After scrapping the plan for an £800m 'health campus' at Overdale hospital which was due to be completed in 2026, it's now been revealed that the government's new multi-site solution won't be ready until 2031...and it will take an extra £28m to get the new project off the ground.
Speaking in the States Assembly yesterday, Infrastructure Minister Tom Binet presented more details of the government's plans, which he said would be finalised at the end of this year.
Express explores the new way forward, timeline and some of the reaction so far...
According to Deputy Binet, this multi-site approach will now take the title of 'Delivering New Healthcare Facilities', which has replaced the previously used ‘Future Hospital’ and ‘Our Hospital’ labels.
Work to develop the scheme will continue for the rest of 2023, Deputy Binet said, using £51m in funding from the current Government Plan.
This includes £28.5m for the development of the "revised" multi-site scheme, £16m for the purchase of Kensington Place, and £7m for the completion of the Enid Quénault Health and Wellbeing Centre at the former Les Quennevais School site.
The funding would result, he added, in a detailed scheme being presented to States Members as part of the Government Plan for 2024-27 in December of this year, as well as a planning application at around the same time.
The latest report outlines the timeline of the scheme as follows:
Appoint client team for feasibility studies
Update functional brief
Strategic purchase Kensington Place from States of Jersey Development Company for £16m
Feasibility studies and refreshed Strategic Outline Case
Commence demolitions of unused dilapidated buildings at Overdale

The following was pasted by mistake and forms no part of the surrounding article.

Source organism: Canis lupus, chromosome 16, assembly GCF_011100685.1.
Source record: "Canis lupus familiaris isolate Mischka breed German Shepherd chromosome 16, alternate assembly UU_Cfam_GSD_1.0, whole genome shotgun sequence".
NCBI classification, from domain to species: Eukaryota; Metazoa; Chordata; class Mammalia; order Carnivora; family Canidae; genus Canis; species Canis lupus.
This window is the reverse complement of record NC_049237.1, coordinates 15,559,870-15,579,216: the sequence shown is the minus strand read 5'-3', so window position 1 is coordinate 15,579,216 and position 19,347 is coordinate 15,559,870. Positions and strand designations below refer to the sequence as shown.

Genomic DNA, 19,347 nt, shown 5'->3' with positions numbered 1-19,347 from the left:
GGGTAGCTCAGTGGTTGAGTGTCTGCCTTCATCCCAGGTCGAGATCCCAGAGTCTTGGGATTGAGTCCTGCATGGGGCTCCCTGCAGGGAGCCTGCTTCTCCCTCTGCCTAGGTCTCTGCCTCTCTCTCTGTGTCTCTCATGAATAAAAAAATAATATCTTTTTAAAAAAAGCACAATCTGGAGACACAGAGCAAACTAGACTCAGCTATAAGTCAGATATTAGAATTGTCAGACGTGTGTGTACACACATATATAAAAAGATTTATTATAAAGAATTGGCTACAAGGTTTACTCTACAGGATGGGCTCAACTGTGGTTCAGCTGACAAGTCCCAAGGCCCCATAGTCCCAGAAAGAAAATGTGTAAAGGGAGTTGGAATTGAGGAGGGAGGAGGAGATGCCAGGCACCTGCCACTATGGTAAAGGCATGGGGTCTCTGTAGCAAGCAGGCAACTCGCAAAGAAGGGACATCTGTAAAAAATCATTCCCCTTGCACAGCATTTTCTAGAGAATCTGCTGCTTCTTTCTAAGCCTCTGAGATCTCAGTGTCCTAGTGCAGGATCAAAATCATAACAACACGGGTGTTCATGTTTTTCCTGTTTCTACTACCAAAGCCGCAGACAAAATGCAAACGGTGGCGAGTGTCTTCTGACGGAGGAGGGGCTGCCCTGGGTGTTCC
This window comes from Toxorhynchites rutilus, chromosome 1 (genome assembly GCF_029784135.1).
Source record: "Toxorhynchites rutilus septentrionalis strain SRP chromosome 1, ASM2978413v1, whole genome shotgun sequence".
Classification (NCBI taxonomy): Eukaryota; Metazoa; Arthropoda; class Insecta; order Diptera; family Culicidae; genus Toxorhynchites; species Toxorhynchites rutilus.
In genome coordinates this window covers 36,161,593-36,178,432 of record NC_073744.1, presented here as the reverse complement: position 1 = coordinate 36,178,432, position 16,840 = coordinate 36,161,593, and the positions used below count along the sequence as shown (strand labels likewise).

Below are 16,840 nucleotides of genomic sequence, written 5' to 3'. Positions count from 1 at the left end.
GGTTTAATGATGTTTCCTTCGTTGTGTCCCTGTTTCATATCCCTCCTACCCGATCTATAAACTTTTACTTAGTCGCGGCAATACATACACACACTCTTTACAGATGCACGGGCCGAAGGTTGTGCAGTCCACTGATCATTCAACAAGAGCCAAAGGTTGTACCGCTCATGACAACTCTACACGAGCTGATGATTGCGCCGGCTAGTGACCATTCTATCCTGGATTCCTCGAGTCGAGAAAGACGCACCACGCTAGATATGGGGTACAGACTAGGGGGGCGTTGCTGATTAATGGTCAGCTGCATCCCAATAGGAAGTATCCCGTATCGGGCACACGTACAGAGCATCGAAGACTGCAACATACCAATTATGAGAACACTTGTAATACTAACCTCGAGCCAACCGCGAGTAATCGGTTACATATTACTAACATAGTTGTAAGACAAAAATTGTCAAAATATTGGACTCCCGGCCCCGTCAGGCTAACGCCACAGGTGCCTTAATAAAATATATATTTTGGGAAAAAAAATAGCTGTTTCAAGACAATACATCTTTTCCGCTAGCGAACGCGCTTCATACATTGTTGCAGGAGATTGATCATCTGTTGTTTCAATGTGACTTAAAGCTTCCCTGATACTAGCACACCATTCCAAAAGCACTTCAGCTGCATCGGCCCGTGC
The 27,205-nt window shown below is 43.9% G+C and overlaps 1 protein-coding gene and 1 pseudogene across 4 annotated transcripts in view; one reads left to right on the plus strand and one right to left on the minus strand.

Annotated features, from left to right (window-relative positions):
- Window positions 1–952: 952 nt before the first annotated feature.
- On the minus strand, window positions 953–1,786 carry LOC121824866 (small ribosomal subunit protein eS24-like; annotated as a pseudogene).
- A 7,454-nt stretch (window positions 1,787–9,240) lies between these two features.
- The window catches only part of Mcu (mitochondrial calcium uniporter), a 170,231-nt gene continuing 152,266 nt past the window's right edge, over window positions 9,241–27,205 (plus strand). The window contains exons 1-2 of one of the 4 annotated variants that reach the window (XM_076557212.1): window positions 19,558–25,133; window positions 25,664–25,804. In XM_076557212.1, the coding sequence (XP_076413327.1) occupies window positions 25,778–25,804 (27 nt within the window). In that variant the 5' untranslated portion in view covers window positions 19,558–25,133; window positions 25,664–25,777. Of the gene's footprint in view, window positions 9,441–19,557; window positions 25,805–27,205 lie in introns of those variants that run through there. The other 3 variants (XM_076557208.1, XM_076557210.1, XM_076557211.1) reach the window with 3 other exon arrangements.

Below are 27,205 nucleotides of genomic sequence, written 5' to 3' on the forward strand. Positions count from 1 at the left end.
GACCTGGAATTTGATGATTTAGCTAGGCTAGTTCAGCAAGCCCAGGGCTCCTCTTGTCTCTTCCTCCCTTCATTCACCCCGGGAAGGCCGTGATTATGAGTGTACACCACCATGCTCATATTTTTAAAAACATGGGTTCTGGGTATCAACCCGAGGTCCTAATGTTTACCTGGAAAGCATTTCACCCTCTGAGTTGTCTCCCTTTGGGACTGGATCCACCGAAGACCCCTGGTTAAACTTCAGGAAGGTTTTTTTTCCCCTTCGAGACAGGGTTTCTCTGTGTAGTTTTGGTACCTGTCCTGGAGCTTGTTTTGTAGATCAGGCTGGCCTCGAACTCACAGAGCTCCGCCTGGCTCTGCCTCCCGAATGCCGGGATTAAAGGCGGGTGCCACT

Enid Quénault Health and Wellbeing Centre practical completion for £7m
Phase 1 Concept design
Phase 1 Outline Business Case
Work at Overdale to be completed
Kensington Place on land reacquired from developer Dandara
A new-build facility on the existing Gloucester Street Hospital site
Deputy Lyndon Farnham held political responsibility for the Our Hospital project from 2018 until 2022 and has consistently advocated the single-site Overdale option, which was supported by the previous States Assembly but has since been branded unaffordable by the island’s new Government.
Deputy Farnham said yesterday's report was "an exercise in civil service speak", adding: "They don’t know how much it will cost, how long it will take or where it will be – it’s a shambles.
"We could have borrowed [to finance the project] at historically low interest rates to complete a single-site hospital at Overdale that there were good plans for, but now they’re proposing a scheme that has very few details and seems almost certain to cost more."
Pictured: Deputy Lyndon Farnham held political responsibility for the Our Hospital project from 2018 until 2022.
The former Deputy Chief Minister said he was concerned that the scheme was not forecast to be completed until late 2030.
"I am genuinely concerned for the health of Islanders, who will remain reliant on the current Hospital – which has excellent staff but is broken and will become unsafe – for at least another four years," he said.
Deputy Binet pledged to consult extensively with clinical staff and all Islanders as more details for the scheme were finalised, including reviving a citizens’ panel.
He also gave details of a new ministerial group including Chief Minister Kristina Moore and the Health, Treasury and Infrastructure Ministers.
Pictured: The purchase of Kensington Place from the States of Jersey Development Company will cost £16million.
Addressing Members yesterday, Deputy Binet said: "For the avoidance of doubt, I can confirm that the facilities will meet the requirements of good, modern hospital care, but, by following a multi-site solution, will also manage the overarching economic risk posed by building on one site.
"This approach will see us replacing our essential facilities while committing less capital at any given time."
He added: "As Members will know, a significant amount of money has already been spent, but, as stated previously, we are already utilising much of the intellectual capital invested in previous schemes, all of which should help to minimise further spending and help accelerate delivery."
Consultant gastroenterologist David Ng also criticised the Government on social media following the report’s publication, saying: "So that’s £128.5m and not a brick laid. And no plans, no planning permissions, and no staff to run the sites."
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